…Remember that time I was wrong?

This happens very, very occasionally–so I’m going to indulge in the moment. ;)
There’s something I didn’t mention in my entry about Muslim women marrying Christian and Jewish men, and that is that the particular man of whom I was speaking had expressed consideration to convert to Islam. Of course, I didn’t take it seriously. Without my influence, he already carried the basic belief that Jesus was only Prophet–but his tentative willingness to actually convert, however, I had chalked up to having nothing to do with Islam and everything to do with me. I fully and completely believe that converts are just as strong, knowledgeable, responsible, and important as those who have been Muslims their whole lives. This is a fact. There isn’t a difference.
But I’d always been firm about not marrying a man, if marrying at all, who converted after he met me. I want to play no part in even indirectly pressuring people to convert, in any way at all. I wanted to be sure he converted for the right reasons–for his love of God, and not for me. I was wary of whether he would stay true to the practices of Islam after the wedding if they weren’t for the right reasons.
It’s something that everyone kind of automatically looks out for without question. It’s been known to happen.
I had a conversation with a friend, shortly after that post, who said something along the lines of, “It’s not your business. His reasons are between him and God. Who are you to judge what’s in his heart? He is not to be scrutinized after his conversion.” Every Muslim, is Muslim.
I felt like someone had poured a bucket of water over me. Warm water, because it was awesome. I felt somehow lighter.

8 thoughts on “…Remember that time I was wrong?

  1. Yeah, I know.You know, there's this frantic scrawl in the Muslim community to marry people off as soon as possible in order to prevent sin. I was telling a woman that I wasn't ready yet and she said, "You can study while you're married! What if you lose your way? What if you commit fornication!"Come on! I'm 20 and I've managed not to do it. Marrying before you're ready is always a bad idea. I understand the push but I wish people would accept that not everyone NEEDS it. We should be able to set the pace of our own lives.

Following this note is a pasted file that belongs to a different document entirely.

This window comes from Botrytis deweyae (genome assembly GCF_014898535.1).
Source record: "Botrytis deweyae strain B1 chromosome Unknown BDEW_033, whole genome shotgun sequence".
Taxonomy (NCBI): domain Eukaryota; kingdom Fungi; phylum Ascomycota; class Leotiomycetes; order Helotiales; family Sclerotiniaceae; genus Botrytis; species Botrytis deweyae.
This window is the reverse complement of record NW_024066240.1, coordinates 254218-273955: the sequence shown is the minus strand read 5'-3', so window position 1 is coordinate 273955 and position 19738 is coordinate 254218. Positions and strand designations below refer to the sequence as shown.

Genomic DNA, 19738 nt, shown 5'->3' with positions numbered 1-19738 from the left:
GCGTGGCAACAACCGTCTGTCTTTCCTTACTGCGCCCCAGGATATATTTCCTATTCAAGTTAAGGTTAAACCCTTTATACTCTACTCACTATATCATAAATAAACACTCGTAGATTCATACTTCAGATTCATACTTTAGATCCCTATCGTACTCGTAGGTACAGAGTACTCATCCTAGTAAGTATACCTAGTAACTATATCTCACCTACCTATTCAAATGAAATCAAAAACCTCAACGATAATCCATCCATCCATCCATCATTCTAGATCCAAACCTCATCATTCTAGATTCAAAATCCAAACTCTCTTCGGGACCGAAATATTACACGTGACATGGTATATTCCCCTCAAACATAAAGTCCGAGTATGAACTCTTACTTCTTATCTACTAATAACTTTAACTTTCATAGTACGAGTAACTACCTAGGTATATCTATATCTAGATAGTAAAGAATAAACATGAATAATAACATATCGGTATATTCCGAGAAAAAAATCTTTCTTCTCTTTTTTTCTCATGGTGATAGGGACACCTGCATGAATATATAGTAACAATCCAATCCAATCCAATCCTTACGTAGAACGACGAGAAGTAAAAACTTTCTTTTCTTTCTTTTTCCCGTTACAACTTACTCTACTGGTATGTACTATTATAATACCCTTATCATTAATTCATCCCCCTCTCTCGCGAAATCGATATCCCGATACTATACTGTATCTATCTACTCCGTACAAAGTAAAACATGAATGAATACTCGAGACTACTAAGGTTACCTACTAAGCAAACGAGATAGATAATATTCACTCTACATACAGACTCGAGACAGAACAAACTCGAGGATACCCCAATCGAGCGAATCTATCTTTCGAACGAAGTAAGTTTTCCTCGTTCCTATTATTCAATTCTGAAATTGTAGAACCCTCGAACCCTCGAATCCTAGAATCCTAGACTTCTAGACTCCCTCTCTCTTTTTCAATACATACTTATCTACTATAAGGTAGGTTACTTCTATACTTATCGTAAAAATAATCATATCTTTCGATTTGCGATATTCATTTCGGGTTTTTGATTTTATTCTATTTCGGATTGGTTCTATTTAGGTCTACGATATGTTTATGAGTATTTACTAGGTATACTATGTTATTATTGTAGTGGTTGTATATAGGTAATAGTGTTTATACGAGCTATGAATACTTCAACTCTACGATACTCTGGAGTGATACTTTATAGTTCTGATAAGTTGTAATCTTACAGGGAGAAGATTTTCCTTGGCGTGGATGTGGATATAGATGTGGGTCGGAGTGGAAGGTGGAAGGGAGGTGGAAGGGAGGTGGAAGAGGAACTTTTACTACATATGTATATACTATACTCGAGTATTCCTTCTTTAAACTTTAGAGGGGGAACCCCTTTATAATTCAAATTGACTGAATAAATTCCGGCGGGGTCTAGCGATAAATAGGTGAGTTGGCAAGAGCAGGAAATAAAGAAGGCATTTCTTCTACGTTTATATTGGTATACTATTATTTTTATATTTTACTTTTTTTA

2. Someone was saying just a week ago that kids should be married off at 14-15 to prevent pre-marital sex!It's OUTRAGEOUS. A marriage is an entire lifetime! If you marry them before they're stable what if they develop into incompatible people? And even besides that… I don't see how they can be happy.In Islam you aren't supposed to marry two people together unless it's their choice. How can you do it when they're too young to make the decision for themselves? You're deciding for them.


  3. My husband-to-be (inchallah) is a convert.That is… if my dad decides to acknowledge him XD"I fully and completely believe that converts are just as strong, knowledgeable, responsible, and important as those who have been Muslims their whole lives. This is a fact. There isn't a difference."Thank you. But even stronger in many cases. Because they choose it. It is not just dropped on their heads by birth like the rest of us. "But I'd always been firm about not marrying a man, if marrying at all, who converted after he met me." I think if a girl is sincere in refusing him if he is only converting for her; she will be able to read the signs that his conversion is solely for her. In my case, I was a tool that reignited a search he had long since forgotten. The funny thing is, whenever we discussed religion, when we were extremely close but not yet together, I used to tell him "Stop hating on Islam. You are Muslim." He used to hate all organized religions and how people exploit them, I agree with him to date :p And he has always believed in the Quran and in Prophet Muhammad as a Prophet. This made him Muslim in my book. He didn't pray regularly because he thought that a prayer shouldn't be ritualistic and would be closer in any date or time and said in our own way; he fought for alcohol – although he drank one beer every three months, but it's about the concept, says he. After we talked about our feelings and what we were going to do – it's ten times more of a cultural taboo in Lebanon to marry of another religion because of all the wars and all the uncivilized people (asshats, as you would put it) – I never once brought up religion as an issue. As in, it really wasn't. I made him swear that he would never ever do anything religion-related for me and that I would still love him if he stays exactly the same. Though I did pray to God extensively that he would embrace Islam completely, in practice and theory. And I was lucky enough for it to happen (though I didn't really expect it.. but how that happened would be a whole different story :p)Yeah, I'm kindof stalking you :o


  4. I love stalkers! (When they're as awesome as you that is =P)Yes, in many cases they are even stronger! They don't have the convienence as we do to have simply been born into the religion. They searched for it and found it and shaped themselves to fit in it. More than most of us born Muslim ever make time to accomplish!Insha'Allah you'll be able to marry, and you'll have a beautiful life together. There seems to be much understanding between you already.



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